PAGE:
Enter Davis, who now counts Schwarber as one of his most important pupils.

"He's a worker," Davis said in an interview with NBC Sports Chicago. "Schwarbs, he knows he's a good player. His first statement to me is, 'I don't suck.' He said last year was just a fluke year. He said, 'I've never failed in my life.' And he said, 'I'm going to get back to the player that I was.'

"I think he may have — and this is my thought, he didn't say this to me — I think it may have been, he had a big World Series, hit some homers, and I think he tried to focus on being more of a home run type guy as opposed to being a good hitter.

"His focus has changed. I had nothing to do with that, he came in here with that focus that he wants to be a good hitter first and let whatever happens happen. And he's worked on that. The main thing with Kyle is going to be is just maintaining focus."

The physically transformed Schwarber mentioned last week that he's established a good relationship with Davis, in no small part because Schwarber can relate to what Davis went through when he was a player. And to hear Davis tell it, it sounds like he's describing Schwarber's first three years as a big leaguer to a T.

"Telling him my story was important because it was similar," Davis said. "I was a catcher, got to big league camp, and I was thrown in the outfield. And I hated the outfield. ... But I took on the challenge. I made the adjustment, I had a nice first year, then my second year I started spiraling. I started spiraling down, and I remember one of my coaches saying, 'I'm going to have to throw you a parachute just so you can land softly.' I got sent down to Triple-A at the All-Star break for 15 days.

"When I got sent down, I was disappointed, but I was also really happy. I needed to get away from the big league pressure and kind of find myself again. I went home and refocused myself and thought to myself, 'I'm going to come back as Chili.' Because I tried to change, something changed about me the second year.

"And when I did that, I came back the next year and someone tried to change me and I said, 'Pump the breaks a little bit, let me fail my way, and then I'll come to you if I'm failing.' And they understood that, and I had a nice year, a big year and my career took off.

"I'm telling him, 'Hey, let last year go. It happened, it's in the past. Keep working hard, maintain your focus, and you'll be fine.'"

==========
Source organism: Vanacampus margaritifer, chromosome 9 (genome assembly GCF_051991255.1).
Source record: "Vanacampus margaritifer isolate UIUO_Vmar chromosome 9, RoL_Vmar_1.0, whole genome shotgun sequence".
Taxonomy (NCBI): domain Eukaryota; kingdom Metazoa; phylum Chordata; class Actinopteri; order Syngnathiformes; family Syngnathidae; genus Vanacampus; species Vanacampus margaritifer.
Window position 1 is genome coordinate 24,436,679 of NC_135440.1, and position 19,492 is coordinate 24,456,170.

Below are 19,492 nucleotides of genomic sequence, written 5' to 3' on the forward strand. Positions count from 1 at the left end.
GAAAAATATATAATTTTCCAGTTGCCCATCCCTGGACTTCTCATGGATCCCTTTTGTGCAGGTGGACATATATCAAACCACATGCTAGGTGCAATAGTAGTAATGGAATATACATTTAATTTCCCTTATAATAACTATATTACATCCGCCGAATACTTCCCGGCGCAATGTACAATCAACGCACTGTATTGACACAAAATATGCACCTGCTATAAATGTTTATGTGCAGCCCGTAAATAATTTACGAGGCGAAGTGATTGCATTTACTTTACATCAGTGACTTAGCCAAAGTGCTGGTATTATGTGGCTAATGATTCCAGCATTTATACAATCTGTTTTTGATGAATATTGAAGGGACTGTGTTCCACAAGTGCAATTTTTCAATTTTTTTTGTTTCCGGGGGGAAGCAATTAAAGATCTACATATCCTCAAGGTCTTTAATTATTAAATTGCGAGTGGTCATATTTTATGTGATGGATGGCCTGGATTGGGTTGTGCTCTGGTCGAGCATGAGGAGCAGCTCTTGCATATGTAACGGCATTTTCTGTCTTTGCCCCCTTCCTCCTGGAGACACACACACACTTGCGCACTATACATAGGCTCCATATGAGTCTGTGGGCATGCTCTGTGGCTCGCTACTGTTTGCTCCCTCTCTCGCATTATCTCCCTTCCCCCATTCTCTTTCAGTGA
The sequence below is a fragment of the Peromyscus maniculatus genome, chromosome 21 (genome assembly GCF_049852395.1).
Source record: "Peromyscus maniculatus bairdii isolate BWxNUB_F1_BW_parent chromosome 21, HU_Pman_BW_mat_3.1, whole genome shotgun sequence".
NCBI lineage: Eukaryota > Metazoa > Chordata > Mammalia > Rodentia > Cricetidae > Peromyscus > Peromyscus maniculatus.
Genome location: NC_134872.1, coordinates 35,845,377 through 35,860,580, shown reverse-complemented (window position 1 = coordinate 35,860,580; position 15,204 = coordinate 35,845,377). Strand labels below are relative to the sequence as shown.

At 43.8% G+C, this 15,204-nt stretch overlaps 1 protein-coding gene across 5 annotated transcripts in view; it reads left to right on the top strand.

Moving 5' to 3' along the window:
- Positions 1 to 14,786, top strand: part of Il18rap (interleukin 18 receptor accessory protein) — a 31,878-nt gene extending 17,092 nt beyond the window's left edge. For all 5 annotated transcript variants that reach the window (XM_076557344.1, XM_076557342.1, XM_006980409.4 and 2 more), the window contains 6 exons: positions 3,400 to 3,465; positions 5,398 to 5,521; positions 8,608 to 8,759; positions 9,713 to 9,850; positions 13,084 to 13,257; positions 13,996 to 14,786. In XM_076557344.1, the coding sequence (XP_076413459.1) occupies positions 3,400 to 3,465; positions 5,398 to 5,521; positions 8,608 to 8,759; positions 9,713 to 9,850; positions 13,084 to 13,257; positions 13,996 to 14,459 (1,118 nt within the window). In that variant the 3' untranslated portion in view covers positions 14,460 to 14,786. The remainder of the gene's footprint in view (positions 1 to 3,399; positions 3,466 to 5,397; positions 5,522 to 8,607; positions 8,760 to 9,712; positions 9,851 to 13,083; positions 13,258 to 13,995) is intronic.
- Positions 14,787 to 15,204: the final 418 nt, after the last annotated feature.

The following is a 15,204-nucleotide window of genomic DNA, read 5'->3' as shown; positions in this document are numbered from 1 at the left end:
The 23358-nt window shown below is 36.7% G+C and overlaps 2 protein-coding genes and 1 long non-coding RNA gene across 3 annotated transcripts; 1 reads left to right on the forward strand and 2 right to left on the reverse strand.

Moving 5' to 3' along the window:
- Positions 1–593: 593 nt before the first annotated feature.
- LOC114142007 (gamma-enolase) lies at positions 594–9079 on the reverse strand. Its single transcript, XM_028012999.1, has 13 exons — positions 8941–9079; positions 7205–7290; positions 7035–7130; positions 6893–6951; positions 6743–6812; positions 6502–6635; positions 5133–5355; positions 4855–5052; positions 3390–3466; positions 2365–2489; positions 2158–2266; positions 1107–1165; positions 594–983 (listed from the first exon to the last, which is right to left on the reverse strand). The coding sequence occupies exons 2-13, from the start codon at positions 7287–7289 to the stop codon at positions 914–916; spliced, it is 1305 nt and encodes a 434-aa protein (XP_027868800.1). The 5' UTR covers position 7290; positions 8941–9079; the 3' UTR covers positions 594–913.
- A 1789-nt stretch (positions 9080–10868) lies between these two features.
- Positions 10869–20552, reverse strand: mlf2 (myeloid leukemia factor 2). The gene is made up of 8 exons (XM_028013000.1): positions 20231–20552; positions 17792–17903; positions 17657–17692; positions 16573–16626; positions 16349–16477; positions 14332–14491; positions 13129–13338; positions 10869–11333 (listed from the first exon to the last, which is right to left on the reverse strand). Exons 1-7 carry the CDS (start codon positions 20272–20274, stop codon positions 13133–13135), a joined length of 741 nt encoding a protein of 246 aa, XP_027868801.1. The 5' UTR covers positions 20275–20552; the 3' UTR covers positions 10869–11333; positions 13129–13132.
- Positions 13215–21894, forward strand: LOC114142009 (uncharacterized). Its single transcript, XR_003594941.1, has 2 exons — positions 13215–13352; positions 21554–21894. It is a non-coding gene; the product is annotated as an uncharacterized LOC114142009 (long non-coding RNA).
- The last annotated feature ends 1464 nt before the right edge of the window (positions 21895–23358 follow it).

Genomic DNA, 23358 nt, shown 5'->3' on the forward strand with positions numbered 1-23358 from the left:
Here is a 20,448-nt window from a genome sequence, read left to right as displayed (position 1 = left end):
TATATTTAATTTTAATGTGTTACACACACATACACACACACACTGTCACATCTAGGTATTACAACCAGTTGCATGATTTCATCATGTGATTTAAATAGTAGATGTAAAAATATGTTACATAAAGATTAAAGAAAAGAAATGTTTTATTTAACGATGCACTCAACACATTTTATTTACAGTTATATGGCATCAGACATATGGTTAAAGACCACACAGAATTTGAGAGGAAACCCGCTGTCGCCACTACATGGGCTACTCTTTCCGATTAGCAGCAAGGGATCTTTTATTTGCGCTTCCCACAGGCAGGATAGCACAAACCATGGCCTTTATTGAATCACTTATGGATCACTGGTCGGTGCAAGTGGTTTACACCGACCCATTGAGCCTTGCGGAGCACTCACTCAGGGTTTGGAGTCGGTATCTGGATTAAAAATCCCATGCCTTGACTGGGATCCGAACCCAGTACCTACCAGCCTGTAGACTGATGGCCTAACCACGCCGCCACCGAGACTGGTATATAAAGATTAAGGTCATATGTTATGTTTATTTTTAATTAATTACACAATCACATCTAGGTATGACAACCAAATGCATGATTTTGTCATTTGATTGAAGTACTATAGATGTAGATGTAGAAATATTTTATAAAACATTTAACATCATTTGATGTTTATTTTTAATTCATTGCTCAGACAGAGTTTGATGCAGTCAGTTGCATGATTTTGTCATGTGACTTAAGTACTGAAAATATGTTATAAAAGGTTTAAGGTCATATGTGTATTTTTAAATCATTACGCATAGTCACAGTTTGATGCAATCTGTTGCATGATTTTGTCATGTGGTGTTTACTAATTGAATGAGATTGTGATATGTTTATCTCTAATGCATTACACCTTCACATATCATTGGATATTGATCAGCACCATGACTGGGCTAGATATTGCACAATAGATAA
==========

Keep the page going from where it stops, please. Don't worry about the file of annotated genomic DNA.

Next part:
Getting Schwarber right isn't Davis' only task, of course. Despite the Cubs being one of the highest-scoring teams in baseball last season, they had plenty of guys go through subpar seasons. Jason Heyward still has yet to find his offensive game since coming to Chicago as a high-priced free agent. Ben Zobrist was bothered by a wrist injury last season and put up the worst numbers of his career. Addison Russell had trouble staying healthy, as well, and saw his numbers dip from what they were during the World Series season in 2016.

So Davis has plenty of charges to work with. But he likes what he's seen so far.

"They work," Davis said. "They come here to work. I had a group of guys in Boston that were the same last year, and it makes my job easier. They want to get better, they come out every day, they show up, they want to work. They're excited, and I'm excited to be around them.

And what have the Cubs found out about Davis? Just about everyone answers that question the same way: He likes to talk.

"I'm not going to stop talking," he said. "If I stop talking, something's wrong."

Podcast: Which Blackhawks could be on the move before trade deadline?

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USA TODAY

Podcast: Which Blackhawks could be on the move before trade deadline?

On the latest Blackhawks Talk Podcast, Adam Burish and Pat Boyle discuss which Blackhawks could be on the trading block and what players are building blocks for the Hawks future.

Burish also shares a couple memorable trade deadline days and his “near” return to the Blackhawks in 2012. Plus, he makes his bold trade deadline prediction for the Hawks.

Listen to the full Blackhawks Talk Podcast right here: